317. Memorandum From the Deputy Director of the Office of Southern Africa Affairs (LaMont) to the Deputy Assistant Secretary of State for African Affairs (Palmer)1


  • Embassy Pretoria Staff Studies of South Africa’s Racial Problem

I. Embassy Pretoria despatch number 291 of April 11, 1957,2 finds “that the condition of race relations in South Africa is not a remote danger to be dealt with a few years hence, but a real and vital one today, in that unless measures are taken now to check or reverse the presently accelerated trends, the forces in motion leading in the direction of crisis may soon push beyond human control”.

Embassy Recommendations as to What the United States Can Do To Arrest These Trends:

Embassy officers are to act as individual propagandists to stress the practical “danger of detrimental race relations for South Africans” and to suggest four “constructive” approaches; viz., more inter-racial contacts, better non-White living standards, more professional and other opportunities for educated non-Whites, and the cultivation of more human attitudes toward non-Whites.
The exchanges program should be expanded and harmonized still more to the four approaches mentioned above. USIS should emphasize, principally from United States experience, the values of inter-racial contacts and of the other approaches mentioned above.

II. Embassy Pretoria despatch number 294 of April 12, 1957,3 recommends that United States policy toward South Africa be based upon practical, realistic American national interests, not moral issues. “Let’s reveal to the South Africans less of our humanitarian concern for people of color; let’s talk less about injustice and immorality and more about what is happening in hard, cold terms as regards Black Nationalism and Communism, and the White man in Africa. South African Nationalists will still argue that they know best how to control such developments, but many are much less convinced of the practical benefits of their policies than they are of the high rectitude of their purpose.”

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Embassy Recommendations:

“In surveying the normal instruments at our disposal for the exercising of influence on a foreign country, it is clear that we have few available in respect to South Africa …4 I suggest that in our efforts to persuade the South Africans to our way of thinking we make use of unpublished approaches through diplomatic channels”; i.e., approaches to South African officials in Pretoria, Washington, and elsewhere, and possible cooperation with other Governments.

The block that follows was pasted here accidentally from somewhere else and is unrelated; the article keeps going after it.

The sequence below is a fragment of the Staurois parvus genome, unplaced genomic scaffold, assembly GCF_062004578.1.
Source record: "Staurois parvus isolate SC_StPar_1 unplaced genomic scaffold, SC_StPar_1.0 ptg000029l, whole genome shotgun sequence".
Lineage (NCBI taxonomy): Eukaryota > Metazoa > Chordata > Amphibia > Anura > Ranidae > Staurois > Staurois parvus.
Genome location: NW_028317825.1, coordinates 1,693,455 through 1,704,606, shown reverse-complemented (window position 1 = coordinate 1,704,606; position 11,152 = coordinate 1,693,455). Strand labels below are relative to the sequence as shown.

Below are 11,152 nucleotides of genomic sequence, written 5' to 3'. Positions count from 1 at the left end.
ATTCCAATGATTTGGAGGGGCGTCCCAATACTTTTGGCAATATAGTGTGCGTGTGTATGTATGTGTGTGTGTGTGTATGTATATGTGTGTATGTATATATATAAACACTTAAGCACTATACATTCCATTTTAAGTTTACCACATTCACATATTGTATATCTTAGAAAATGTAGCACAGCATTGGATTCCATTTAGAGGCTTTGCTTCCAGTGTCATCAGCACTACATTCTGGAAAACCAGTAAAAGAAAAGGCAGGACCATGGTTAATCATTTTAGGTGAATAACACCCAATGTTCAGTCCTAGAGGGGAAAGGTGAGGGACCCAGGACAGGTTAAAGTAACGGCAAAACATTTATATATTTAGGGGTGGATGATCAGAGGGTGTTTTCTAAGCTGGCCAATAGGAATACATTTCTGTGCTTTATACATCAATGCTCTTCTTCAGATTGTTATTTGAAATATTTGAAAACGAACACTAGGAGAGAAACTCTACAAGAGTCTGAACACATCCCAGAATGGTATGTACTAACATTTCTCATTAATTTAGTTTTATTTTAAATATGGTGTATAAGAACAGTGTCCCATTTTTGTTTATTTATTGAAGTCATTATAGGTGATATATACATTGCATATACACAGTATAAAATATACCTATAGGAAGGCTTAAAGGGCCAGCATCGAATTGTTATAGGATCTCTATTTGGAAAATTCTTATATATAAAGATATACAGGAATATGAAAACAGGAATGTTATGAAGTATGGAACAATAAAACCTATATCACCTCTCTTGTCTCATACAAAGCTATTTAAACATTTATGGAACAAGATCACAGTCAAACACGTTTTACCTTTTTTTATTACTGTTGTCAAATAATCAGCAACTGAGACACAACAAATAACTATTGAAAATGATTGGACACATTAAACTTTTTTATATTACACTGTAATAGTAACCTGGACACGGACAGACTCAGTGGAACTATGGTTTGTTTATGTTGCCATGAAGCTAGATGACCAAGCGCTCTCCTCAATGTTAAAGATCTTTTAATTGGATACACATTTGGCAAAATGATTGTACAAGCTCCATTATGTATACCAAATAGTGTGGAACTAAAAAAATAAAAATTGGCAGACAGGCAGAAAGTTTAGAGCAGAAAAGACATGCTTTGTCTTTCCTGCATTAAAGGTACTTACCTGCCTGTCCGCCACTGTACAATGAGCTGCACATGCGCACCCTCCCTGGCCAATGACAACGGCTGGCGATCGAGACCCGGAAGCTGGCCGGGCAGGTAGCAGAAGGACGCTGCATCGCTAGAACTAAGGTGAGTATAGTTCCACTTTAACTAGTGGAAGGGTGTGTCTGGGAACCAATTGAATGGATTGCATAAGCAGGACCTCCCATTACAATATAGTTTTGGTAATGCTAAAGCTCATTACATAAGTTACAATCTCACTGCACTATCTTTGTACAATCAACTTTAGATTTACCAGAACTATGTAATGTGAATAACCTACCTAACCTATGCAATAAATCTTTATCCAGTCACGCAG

In considering carrot/threat gambits, the Embassy suggests the following possibilities: alteration of the gold price, non-renewal of the uranium contracts, withholding of United States defense commitments to South Africa, and advice to American investors.

AFS Comment:


AFS concurs in the recommendation that Embassy officers seize every worthwhile and judicious opportunity to influence South African Whites to moderate their racial views and policies. It feels that nothing less is acceptable. This practice has been in effect in the past and should be pursued as vigorously as possible without becoming counter-productive.

In 1953, Ambassador W. J. Gallman wrote about this practice as follows (Cape Town despatch number 57 of August 13, 19535): “Awareness among natives of their present mean way of life and a desire for an ampler one will, however, grow day by day, and no opportunity should be lost to encourage those who recognize the trend, in their efforts to spread the light. My staff and I are trying quietly and unobtrusively to do this.” Again discussing the need for a “material amelioration in race relations in South Africa”, Ambassador Gallman wrote in the same despatch:

[Here follow extracts from paragraphs 5–7 of despatch 57.]

AFS agrees that the exchanges program should be expanded and that USIS can afford to portray somewhat more boldly the progress of the Negro in the United States, without over-emphasizing those aspects of inter-racial association in the United States which might persuade the Union Government to curb the program.
AFS will give consideration to the advisability of making “approaches through diplomatic channels” on this matter to South African officials outside the Union, though it has some doubts about the efficacy of this means and wonders if the Embassy feels that a multiplication of American Ambassadors in a number of foreign posts can make the desired point better than one.
AFS does not feel that the position of the United States with respect to the carrots/threats mentioned above (gold price, uranium contracts, defense commitments, and advice to American investors regarding the stability of the South African situation) is strong enough to utilize with any reasonable hope of accomplishing the purpose intended.
  1. Source: Department of State, Central Files, 845A.411/5–1657. Secret. Drafted by William M Johnson.
  2. Document 313.
  3. Document 314.
  4. Ellipsis in the source text.
  5. See Foreign Relations, 1952–1954, vol. xi, Part 2, p. 1002.